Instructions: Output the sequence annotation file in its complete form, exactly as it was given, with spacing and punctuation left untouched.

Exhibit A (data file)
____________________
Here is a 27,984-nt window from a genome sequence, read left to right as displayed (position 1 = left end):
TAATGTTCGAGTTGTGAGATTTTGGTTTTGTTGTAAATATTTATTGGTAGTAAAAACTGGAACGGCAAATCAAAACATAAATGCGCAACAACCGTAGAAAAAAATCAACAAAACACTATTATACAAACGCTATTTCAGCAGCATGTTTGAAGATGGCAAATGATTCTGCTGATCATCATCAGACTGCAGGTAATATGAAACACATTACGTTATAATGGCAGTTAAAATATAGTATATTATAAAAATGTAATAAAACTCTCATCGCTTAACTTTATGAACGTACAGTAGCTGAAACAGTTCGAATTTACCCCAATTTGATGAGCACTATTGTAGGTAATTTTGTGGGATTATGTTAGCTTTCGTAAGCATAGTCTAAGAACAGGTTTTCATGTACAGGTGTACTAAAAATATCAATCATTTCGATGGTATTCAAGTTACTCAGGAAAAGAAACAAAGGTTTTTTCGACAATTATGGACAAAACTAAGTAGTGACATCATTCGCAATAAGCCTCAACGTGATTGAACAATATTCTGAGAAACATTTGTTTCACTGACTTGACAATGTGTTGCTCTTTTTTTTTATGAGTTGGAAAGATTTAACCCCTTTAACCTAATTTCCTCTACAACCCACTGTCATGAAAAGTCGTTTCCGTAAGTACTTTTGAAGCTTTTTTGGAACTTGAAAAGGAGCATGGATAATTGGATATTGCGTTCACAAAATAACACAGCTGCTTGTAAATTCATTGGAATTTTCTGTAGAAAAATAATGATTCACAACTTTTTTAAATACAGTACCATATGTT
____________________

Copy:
Here is a 27,984-nt window from a genome sequence, read left to right as displayed (position 1 = left end):
TAATGTTCGAGTTGTGAGATTTTGGTTTTGTTGTAAATATTTATTGGTAGTAAAAACTGGAACGGCAAATCAAAACATAAATGCGCAACAACCGTAGAAAAAAATCAACAAAACACTATTATACAAACGCTATTTCAGCAGCATGTTTGAAGATGGCAAATGATTCTGCTGATCATCATCAGACTGCAGGTAATATGAAACACATTACGTTATAATGGCAGTTAAAATATAGTATATTATAAAAATGTAATAAAACTCTCATCGCTTAACTTTATGAACGTACAGTAGCTGAAACAGTTCGAATTTACCCCAATTTGATGAGCACTATTGTAGGTAATTTTGTGGGATTATGTTAGCTTTCGTAAGCATAGTCTAAGAACAGGTTTTCATGTACAGGTGTACTAAAAATATCAATCATTTCGATGGTATTCAAGTTACTCAGGAAAAGAAACAAAGGTTTTTTCGACAATTATGGACAAAACTAAGTAGTGACATCATTCGCAATAAGCCTCAACGTGATTGAACAATATTCTGAGAAACATTTGTTTCACTGACTTGACAATGTGTTGCTCTTTTTTTTTATGAGTTGGAAAGATTTAACCCCTTTAACCTAATTTCCTCTACAACCCACTGTCATGAAAAGTCGTTTCCGTAAGTACTTTTGAAGCTTTTTTGGAACTTGAAAAGGAGCATGGATAATTGGATATTGCGTTCACAAAATAACACAGCTGCTTGTAAATTCATTGGAATTTTCTGTAGAAAAATAATGATTCACAACTTTTTTAAATACAGTACCATATGTT